8. If a traditional elimination diet is making you worse, you may also want to look at salicylate sensitivity. There are people who can not tolerate natural plant chemicals, designed to defend the plant from insects and fungus. I got worse and worse on my elimination diet, which eventually lead me to this sensitivity, and the trigger to my eczema.

    • Yes and few people are familiar with it. I uncovered my own salicylate sensitivity through food and chemical sensitivity testing. You can read more about my experience (and how nutrient deficiencies can make it worse) here.

  9. Hi there, this is all very helpful and insightful. Can you recommend a website, blog etc that would help me with planning what to eat through out the day while on the elimination diet?

  10. Thank you so much! I just took a food sensitivity test, and it came back with twenty items, one being black pepper. I am on day 5 and going strong, and I found this article helpful and inspiring.

    • Keep it up, Nicole! The payoff of a well-planned elimination diet is so worth it.

  11. I am on day 37 of an elimination diet and have not cheated once! That being said, I still haven’t added back sugar, peanuts, dairy or gluten yet, but I’ve gained 4 lbs!! I am about ready to throw in the towel b/c I hate eating this way and now I’m gaining weight. Any thoughts???? I look at my journals and I feel like they are filled with veggies, etc. and maybe it’s the higher fat content I’m using?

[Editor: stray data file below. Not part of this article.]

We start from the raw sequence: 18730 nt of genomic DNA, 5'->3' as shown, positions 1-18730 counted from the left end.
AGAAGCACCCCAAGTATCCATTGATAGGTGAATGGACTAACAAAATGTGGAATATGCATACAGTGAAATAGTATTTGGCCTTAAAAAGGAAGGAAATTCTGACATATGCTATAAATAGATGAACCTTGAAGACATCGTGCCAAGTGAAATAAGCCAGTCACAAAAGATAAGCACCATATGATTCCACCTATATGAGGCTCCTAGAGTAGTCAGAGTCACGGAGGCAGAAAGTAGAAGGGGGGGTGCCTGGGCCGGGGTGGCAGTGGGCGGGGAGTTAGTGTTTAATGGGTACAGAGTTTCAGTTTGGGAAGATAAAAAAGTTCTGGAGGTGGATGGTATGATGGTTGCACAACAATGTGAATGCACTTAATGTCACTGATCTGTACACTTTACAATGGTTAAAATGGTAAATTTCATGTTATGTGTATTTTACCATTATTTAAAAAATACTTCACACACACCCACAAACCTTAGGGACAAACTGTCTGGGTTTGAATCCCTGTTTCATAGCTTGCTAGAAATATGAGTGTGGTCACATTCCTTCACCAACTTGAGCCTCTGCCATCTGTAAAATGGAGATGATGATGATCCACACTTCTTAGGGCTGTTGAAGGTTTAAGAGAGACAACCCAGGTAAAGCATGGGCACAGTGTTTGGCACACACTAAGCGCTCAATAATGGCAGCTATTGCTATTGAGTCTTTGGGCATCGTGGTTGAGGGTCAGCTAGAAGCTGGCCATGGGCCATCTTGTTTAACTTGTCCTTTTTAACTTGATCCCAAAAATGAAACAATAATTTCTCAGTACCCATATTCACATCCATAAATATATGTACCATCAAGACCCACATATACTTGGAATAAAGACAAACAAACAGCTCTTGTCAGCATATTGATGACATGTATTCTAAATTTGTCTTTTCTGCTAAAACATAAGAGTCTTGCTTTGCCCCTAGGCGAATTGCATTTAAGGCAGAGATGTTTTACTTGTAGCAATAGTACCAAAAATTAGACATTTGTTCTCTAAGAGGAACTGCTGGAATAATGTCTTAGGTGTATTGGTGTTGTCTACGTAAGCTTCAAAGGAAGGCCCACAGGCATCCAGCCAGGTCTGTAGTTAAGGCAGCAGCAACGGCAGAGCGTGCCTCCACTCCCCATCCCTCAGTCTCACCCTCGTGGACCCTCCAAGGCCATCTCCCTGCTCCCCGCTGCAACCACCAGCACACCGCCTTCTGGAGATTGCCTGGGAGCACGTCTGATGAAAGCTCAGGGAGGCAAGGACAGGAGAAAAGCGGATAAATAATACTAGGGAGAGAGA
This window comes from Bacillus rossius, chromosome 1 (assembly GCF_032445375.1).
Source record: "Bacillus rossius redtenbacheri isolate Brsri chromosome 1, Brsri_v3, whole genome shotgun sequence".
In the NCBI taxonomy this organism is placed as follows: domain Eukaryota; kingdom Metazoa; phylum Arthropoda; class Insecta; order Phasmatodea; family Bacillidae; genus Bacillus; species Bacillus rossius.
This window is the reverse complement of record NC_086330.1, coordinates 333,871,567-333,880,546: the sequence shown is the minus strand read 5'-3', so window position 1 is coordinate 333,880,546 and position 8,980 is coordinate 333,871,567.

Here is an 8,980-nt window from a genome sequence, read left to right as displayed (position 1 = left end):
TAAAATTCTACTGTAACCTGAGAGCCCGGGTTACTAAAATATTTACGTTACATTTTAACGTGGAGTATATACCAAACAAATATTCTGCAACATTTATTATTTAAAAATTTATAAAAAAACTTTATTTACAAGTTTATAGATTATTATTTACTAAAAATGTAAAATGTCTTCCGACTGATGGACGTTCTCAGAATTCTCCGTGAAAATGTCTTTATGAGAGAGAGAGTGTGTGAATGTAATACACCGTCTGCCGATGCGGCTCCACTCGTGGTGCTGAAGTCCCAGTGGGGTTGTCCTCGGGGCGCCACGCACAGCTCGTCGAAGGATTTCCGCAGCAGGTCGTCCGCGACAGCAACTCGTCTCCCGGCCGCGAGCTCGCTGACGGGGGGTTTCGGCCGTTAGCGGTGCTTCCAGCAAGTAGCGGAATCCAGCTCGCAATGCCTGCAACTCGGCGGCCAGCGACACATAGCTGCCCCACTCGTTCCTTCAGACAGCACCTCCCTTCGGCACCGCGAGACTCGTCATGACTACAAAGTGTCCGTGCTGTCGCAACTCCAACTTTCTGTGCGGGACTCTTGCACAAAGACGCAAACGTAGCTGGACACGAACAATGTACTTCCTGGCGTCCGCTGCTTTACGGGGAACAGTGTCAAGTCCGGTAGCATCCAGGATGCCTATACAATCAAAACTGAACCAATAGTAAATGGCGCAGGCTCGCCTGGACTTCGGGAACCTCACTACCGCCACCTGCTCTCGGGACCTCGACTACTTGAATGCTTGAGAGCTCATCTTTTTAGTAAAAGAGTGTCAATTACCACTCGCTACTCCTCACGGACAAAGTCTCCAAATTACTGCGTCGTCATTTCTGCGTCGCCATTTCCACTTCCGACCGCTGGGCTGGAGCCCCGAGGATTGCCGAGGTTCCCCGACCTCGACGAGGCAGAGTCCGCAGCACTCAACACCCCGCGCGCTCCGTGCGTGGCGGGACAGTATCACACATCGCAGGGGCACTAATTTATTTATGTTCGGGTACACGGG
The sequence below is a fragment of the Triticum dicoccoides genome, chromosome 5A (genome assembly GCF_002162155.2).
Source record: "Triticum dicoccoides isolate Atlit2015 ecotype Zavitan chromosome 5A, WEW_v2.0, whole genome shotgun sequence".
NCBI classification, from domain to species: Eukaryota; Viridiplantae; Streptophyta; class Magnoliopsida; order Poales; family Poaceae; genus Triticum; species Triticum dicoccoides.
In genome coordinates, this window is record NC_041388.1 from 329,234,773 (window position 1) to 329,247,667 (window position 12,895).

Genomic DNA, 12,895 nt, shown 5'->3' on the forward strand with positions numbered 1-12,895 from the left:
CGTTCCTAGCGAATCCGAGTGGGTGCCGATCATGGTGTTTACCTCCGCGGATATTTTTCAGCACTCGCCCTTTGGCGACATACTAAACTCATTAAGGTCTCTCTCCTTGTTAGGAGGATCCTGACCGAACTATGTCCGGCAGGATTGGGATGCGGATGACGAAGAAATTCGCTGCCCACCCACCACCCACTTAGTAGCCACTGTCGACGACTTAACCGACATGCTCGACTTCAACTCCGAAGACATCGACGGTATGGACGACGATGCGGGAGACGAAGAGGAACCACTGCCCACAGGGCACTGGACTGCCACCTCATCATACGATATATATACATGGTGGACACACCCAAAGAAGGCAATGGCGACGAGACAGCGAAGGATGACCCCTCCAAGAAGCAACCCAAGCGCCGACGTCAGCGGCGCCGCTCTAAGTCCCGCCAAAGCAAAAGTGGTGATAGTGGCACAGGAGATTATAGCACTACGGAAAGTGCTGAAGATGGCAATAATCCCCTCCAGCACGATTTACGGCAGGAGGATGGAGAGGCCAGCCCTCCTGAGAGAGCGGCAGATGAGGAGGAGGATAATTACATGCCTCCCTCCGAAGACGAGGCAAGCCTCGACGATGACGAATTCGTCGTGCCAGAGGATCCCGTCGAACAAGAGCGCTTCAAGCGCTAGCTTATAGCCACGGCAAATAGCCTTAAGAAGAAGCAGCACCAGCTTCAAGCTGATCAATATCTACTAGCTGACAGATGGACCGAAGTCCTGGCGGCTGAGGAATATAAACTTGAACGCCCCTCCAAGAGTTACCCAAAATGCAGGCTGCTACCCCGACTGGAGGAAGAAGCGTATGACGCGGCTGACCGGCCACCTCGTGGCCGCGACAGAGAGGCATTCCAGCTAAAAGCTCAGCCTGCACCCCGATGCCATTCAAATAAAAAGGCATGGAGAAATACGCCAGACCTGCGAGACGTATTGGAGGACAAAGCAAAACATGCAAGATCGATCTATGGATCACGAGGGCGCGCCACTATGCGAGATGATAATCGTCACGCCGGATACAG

• Hi Cristel,
      I experienced the same thing with weight gain and found out that I wasn’t eating enough protein. Try that and see if helps. It worked for me. I hope it works for you:)

    • Hi Cristel,
      I experienced the same thing with weight gain and found out that I wasn’t eating enough protein. Try that and see if helps. It worked for me. I hope it works for you 🙂

  12. How often do people do this test and find out they are NOT gluten sensitive?

  13. Hi! I started the elimination diet to see if I have a foot intolerance that is causing my acne. Im on day 17 of the elimination phase and my skin has nEver been better. It’s so exciting. I’m wondering if it’s too soon to start reintroducing? Also if my diet calls for cutting out alcohol, what do you think the repercussions of cheating would be? I’m curious how esssential that is to the overall diet

  14. Great information. Thank you. I just found out that I have minor allergies (by a blood test) to many staple foods – wheat, milk, eggs, peanuts, corn and potatoes. I’ve only been eliminating for about 2 weeks and have had horrible headaches every day. Your post helped me to understand that this may be a normal part of the process. Again, thank you.